Experience, Gourmet,

Geishas and bars – Exploring the Akasaka area in Tokyo

Akasaka in Tokyo is an exciting area in Tokyo. Especially the nightlife of Akasaka – which is completely different from the one in the more famous Roppongi  area – is worth a visit.


Two yellow birds in love and three “striped” young women

Akasaka is a quarter where people come together to eat and drink. There are three shopping streets between the two Metro stations “Akasaka Mitsuke” and “Akasaka”. At daytime, it’s a nice place to stroll around and do some shopping. (Read more about Akasaka in winter: here and here)


“Mametora” is the place to go for fresh coffee and coffee beans

One legendary shop is “Picasso” (by “Don Qijote”). Here, you can find costumes and full-face buddha masks, Japanese beauty products, and green tea flavored KitKat. They have EVERYTHING you might need and a lot of items you didn’t even know they existed!


A quiet part of Akasaka with traditional houses

When you walk around the area, you’ll also find the more quiet parts of Akasaka with traditional houses and luxurious Japanese restaurants, called “ryotei“. This area has been a place, where politicians or entrepreneurs would go to have a drink and enjoy the companionship of geishas.

"Akasaka Kinryu"

This is a typical ryotei called “Akasaka Kinryu” – golden dragon

Once, there were over 400 geishas. Today, their number shrunk to under 30 geishas. If you come in the afternoon, you might see one – if you are really lucky.

Omusubi Gonbei

Omusubi Gonbei – a reasonable rice ball restaurant

All in all, Akasaka is a great place to go to find something to eat. There are countless restaurants and bars. My recommendation for a light lunch would be “Omusubi Gonbei”, which is a restaurant that only sells rice balls.


The cafe “Unir” is located inside the INNSOMNIA hotel

For breakfast, I like “Unir”, which is a cafe originally from Kyoto that opened 2016 in Akasaka. The coffee is a little pricey, but really good! Also, the cafe is open 24 hours. That might be helpful if you want to spend the whole night in Akasaka.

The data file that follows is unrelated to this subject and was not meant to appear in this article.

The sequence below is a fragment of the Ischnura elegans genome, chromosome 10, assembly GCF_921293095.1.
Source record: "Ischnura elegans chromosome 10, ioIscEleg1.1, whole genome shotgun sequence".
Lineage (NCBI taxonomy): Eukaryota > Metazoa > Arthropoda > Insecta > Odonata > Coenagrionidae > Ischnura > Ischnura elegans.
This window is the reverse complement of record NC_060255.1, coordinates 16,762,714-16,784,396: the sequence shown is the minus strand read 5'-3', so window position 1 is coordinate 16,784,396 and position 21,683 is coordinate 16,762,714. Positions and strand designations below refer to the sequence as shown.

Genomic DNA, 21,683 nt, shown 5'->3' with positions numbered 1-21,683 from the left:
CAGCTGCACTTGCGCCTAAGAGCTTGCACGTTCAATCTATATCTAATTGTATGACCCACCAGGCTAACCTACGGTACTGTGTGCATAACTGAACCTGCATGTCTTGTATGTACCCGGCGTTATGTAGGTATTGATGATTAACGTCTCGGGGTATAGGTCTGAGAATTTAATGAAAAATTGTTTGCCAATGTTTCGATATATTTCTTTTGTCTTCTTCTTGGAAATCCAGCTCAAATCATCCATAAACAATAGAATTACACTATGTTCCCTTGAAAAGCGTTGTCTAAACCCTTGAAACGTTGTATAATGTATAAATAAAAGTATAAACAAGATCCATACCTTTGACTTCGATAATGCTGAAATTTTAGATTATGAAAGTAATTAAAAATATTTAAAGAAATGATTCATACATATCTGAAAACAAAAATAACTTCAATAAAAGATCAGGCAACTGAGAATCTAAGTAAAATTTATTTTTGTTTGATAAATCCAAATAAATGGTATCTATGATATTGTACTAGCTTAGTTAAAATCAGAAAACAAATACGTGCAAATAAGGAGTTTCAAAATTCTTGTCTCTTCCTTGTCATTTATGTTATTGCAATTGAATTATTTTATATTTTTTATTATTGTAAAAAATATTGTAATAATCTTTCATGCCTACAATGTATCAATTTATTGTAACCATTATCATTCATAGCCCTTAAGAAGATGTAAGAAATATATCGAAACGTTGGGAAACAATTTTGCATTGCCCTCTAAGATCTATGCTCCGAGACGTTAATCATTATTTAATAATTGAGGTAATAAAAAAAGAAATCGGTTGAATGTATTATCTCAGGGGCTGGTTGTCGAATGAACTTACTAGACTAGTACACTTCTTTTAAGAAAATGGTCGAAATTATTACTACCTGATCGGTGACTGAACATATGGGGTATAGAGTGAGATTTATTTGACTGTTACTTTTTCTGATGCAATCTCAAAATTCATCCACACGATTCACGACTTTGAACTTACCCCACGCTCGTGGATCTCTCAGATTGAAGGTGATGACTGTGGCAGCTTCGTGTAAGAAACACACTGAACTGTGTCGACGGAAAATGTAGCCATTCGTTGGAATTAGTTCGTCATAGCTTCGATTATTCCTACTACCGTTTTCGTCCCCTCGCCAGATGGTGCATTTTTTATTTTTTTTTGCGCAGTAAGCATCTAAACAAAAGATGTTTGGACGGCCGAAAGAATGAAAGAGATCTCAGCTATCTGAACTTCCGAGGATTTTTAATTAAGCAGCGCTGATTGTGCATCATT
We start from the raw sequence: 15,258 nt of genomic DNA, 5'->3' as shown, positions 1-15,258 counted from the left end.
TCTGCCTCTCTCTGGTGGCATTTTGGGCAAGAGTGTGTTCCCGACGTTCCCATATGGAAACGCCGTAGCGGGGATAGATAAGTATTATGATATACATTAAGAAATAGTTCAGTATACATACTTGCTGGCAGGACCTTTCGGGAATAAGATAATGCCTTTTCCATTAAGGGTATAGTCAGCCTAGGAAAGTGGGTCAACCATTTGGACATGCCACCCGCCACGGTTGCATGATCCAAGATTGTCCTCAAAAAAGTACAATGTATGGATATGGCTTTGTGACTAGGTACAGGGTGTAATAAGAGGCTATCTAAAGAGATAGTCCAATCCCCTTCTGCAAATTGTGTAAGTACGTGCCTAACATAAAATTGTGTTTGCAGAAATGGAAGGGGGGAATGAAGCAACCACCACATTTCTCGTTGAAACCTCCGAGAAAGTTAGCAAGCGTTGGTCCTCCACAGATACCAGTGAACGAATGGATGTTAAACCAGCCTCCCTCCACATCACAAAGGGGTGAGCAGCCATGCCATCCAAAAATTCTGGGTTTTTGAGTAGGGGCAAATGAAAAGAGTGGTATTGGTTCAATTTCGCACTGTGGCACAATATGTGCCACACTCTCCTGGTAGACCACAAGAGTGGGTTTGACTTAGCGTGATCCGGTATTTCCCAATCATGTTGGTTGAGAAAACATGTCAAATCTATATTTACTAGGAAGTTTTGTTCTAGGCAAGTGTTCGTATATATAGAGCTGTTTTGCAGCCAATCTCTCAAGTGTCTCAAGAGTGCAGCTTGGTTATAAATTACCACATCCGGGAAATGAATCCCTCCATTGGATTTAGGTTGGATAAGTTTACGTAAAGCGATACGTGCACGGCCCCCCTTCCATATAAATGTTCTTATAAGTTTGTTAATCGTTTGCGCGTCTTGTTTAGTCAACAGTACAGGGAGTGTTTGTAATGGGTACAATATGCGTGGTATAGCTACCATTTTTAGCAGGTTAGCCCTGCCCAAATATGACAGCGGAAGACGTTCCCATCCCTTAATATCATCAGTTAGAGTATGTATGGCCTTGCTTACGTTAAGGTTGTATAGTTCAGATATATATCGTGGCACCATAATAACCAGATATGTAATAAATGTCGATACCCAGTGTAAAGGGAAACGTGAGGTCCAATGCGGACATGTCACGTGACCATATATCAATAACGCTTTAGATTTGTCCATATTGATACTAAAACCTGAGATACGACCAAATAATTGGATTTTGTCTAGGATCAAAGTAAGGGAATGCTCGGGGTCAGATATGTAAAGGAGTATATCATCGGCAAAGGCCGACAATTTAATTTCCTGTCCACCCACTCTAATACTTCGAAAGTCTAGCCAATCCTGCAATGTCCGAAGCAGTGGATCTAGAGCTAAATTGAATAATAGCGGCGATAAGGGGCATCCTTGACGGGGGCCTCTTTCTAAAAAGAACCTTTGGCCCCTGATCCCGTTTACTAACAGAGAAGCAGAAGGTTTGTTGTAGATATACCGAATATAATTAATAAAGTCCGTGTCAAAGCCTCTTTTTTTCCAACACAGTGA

Coffee and sweets

Coffee and sweets

Nightlife in the city of geishas

The highlight of Akasaka is its nightlife. One special place to go is the “Magic Bar “Surprise”, located hidden in a crowded building full with restaurants on the 8th floor.

magic bar

Wow! Suddenly this card appeared under the pepper mill…it’s magic!

Basically, you’ll sit at a table and have a drink while different magicians come and show you some tricks, like card or coin tricks. You don’t need to understand any Japanese for these kinds of tricks. The owner, Ryusei Kamiguchi, who is a magician himself, does speak some English though.

Akasaka at night

Akasaka at night

If you are not so much into clubbing, the restaurants in Akasaka that open in the evening might be the perfect place to go for you.

Akasaka at night

Small ramen shops and countless restaurants are waiting for you to discover them!

Small ramen shops and countless restaurants are waiting for you to discover them! Just go with the flow and you will definitely find a nice place to eat!


Unir Akasaka Store (24h cafe)
2-14-14 Akasaka, Minato-ku, Tokyo

Akasaka Kinryu (Japanese ryotei restaurant)
3-17-2 Akasaka, Minato-ku, Tokyo

Omusubi Gonbei Akasaka Store (rice ball restaurant)
3-8-8 Akasaka, Minato-ku, Tokyo

Chumon Baisen Mametora (coffee to go)
3-6-18 Akasaka, Minato-ku, Tokyo

Magic Bar Surprise (magic bar)
Akasaka Ogiya bldg. 8F, 3-9-4 Akasaka, Minato-ku, Tokyo

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I was born and raised in Kiel/Germany. When I was 16 I came to Japan for the first time. I fell in love with this beautiful country, so I returned after my university graduation. Since then, I have been living in Tokyo - and I don't plan to change anything about that ;-) My hobbies are taking a stroll around the city, taking photos and drinking coffee.

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